It’s odd to be writing the final “Drance Numbers” post of the regular season. It feels like only just yesterday I was writing the first, a detailed post projecting the Canucks’ likely offensive output back on October 6th, 2011. Looking back on that post, it seems uncannily prescient now:
So how many goals are the Canucks going to score this season? According to my detailed forecast: the Canucks should manage in the ball park of 247 Goals For in 2011/12. That total would have put them in the top five in both of the past two seasons. Though it represents an 11-goal regression from last season’s league leading total, it should be enough to keep the team in contention for the top spot in the Western Conference.
With one game to play, the Canucks are sitting at 246 goals. So, barring an offensive explosion in game 82 (like we saw from the Canucks in 2009), my 247 projection is likely to be very close to the team’s actual total.
While I’d like to claim to possess the powers of clairvoyance, that’s demonstrably not the case, and anyway, there’s only room in the Canucks blogosphere for one nostradamus figure.
But my October prediction is close enough that I’ll enjoy a quick Homer dance (while the wall catches fire behind me).
Let’s look briefly at the numbers and the methodology I used at the start of season. We’ll evaluate where my work was legitimately dead-on, and where I just got lucky.
Not surprisingly, my educated guess began with some guess-work. At the outset, I tried to project how much ice-time each Canucks skater would receive at both even-strength and on the power-play. To do that, I used average ice-time based on the roles players played on the team over the past two seasons.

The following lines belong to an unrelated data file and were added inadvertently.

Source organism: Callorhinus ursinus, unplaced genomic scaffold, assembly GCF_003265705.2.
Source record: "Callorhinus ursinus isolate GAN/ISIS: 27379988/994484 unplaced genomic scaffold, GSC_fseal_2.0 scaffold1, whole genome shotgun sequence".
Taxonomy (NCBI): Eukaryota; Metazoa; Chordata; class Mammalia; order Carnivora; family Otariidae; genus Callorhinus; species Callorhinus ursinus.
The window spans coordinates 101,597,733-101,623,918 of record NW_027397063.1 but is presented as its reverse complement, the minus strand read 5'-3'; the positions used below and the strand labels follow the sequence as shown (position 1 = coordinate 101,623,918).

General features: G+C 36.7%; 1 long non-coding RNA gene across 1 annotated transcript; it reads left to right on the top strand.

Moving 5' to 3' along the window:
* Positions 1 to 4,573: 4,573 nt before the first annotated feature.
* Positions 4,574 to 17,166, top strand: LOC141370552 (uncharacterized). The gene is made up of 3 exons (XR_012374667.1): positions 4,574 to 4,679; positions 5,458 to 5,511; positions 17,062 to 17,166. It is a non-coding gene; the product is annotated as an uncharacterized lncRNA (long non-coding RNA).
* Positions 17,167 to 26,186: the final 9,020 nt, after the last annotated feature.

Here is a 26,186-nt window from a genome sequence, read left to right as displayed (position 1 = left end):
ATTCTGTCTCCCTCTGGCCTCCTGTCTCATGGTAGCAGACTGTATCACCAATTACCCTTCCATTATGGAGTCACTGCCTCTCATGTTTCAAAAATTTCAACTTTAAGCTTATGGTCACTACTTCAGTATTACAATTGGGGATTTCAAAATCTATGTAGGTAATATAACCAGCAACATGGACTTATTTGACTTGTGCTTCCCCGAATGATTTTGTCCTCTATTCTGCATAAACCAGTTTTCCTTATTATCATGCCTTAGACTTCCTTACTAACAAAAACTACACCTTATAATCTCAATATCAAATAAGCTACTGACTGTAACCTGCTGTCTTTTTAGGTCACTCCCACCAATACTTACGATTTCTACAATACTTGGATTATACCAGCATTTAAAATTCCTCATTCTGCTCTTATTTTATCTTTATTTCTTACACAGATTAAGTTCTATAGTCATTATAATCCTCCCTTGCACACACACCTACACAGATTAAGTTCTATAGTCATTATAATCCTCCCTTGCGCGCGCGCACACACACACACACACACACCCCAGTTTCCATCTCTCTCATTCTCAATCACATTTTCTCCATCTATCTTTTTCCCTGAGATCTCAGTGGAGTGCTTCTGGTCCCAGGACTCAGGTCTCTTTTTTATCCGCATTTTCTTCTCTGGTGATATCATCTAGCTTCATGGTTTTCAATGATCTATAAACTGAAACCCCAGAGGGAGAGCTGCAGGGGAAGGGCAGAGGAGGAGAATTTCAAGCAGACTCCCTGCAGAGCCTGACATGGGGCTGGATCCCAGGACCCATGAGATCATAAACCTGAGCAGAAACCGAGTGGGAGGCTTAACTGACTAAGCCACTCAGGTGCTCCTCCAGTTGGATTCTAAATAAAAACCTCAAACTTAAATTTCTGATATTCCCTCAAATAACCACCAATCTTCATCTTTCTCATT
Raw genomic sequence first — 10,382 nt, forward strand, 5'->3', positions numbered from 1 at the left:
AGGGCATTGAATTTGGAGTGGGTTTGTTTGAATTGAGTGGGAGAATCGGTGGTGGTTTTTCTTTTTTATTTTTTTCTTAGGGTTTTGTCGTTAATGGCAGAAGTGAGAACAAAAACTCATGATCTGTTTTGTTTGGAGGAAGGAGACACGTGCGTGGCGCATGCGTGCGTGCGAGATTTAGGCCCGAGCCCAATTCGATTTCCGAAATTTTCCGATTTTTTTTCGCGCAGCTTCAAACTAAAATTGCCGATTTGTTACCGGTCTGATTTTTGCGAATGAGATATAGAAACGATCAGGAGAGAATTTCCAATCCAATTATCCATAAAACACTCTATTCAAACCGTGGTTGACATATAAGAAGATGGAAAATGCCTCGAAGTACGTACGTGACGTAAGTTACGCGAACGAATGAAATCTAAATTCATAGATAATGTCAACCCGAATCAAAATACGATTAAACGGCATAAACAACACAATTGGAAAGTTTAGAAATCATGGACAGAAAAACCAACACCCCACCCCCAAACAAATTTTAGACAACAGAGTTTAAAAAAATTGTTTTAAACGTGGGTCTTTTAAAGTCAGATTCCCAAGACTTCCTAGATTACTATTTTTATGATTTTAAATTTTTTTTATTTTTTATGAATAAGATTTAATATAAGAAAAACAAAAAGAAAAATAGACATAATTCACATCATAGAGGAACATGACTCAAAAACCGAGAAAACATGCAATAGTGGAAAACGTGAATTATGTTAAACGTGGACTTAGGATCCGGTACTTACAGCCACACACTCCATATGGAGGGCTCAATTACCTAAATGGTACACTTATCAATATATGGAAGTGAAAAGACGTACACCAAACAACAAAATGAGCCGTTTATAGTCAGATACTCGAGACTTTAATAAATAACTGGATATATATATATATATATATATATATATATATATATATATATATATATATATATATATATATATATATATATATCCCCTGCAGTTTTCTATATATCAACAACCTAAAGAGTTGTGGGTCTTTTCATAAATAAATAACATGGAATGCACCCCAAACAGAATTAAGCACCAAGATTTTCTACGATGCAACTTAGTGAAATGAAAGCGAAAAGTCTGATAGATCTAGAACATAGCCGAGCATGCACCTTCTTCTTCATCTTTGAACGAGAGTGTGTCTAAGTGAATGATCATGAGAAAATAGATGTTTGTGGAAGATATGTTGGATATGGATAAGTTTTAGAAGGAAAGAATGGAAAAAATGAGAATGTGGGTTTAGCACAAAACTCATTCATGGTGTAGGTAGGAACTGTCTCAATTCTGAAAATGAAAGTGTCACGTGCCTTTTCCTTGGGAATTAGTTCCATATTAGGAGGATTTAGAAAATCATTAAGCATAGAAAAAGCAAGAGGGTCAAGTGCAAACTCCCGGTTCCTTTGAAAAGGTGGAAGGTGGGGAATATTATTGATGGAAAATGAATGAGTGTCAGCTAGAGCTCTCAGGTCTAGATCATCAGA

Here’s what I got wrong: I didn’t foresee Ryan Kesler or Mason Raymond returning from injury as soon as they did, I expected Tanev to play the entire season in Vancouver, and I didn’t realize that Alain Vigneault would radicalize the deployment of his fourth line to the extent that he did. Vigneault also leaned more heavily on his top-three defenseman (Edler, Bieksa, Hamhuis) than he had in the two seasons prior.
In terms of what I got right, there isn’t much, though I nailed Henrik Sedin’s even-strength ice-time and got most of the first power-play unit ice-time dead on (though, I’d pencilled Mikael Samuelsson in to play 250+ power-play minutes for the Canucks this season).
I then went through three seasons worth of goals and came up with an “expected goals per sixty minutes” for each skater, based on that large sample. The numbers worked really well for calculating the even-strength scoring rates of the top-four defenders, and for most of the forwards. Several of the team’s depth forwards (Chris Higgins, Jannik Hansen, Maxim Lapierre) outperformed their recent career scoring rates, while the team’s offensive “stars” (Kesler, Alex Burrows and both Sedins) uniformly saw their G/60 rates fall off.
For what it’s worth, considering the unique way he was deployed this season and the chatter over his regression as a player, Malhotra’s goals per sixty rate this season wasn’t substantially different from his recent career rate.
Generally my model’s individual results were way off, though it did predict 28 goals for Alex Burrows. Henrik Sedin underperformed my projection the most, with only 13 goals (model projected 22), while Chris Higgins was the standout overperformer, exceeding my projection with 18 (model predicted 9).
My overall team predictions were much more successful: I had the Canucks scoring 57 power-play goals (they have 55), 178 even-strength goals (they’ve scored 176), 7 short-handed goals (the Canucks have 7) and 5 shootout winners (they’ve scored 8). That my friends, is some serious Rainman schtick.
How much credit can I really take for being “right” when I had the likes of Sturm and Samuelsson potting 37 combined? While there was doubtless a lot of luck involved here, numbers are powerful and if you combine them with some luck and some common sense, you can do astonishing things. For Gillis and Gilman, trusting the math has helped them to construct a perennial contender.
In my more humble case, numbers have merely helped me see the future.Tags: drance is a genius, drance numbers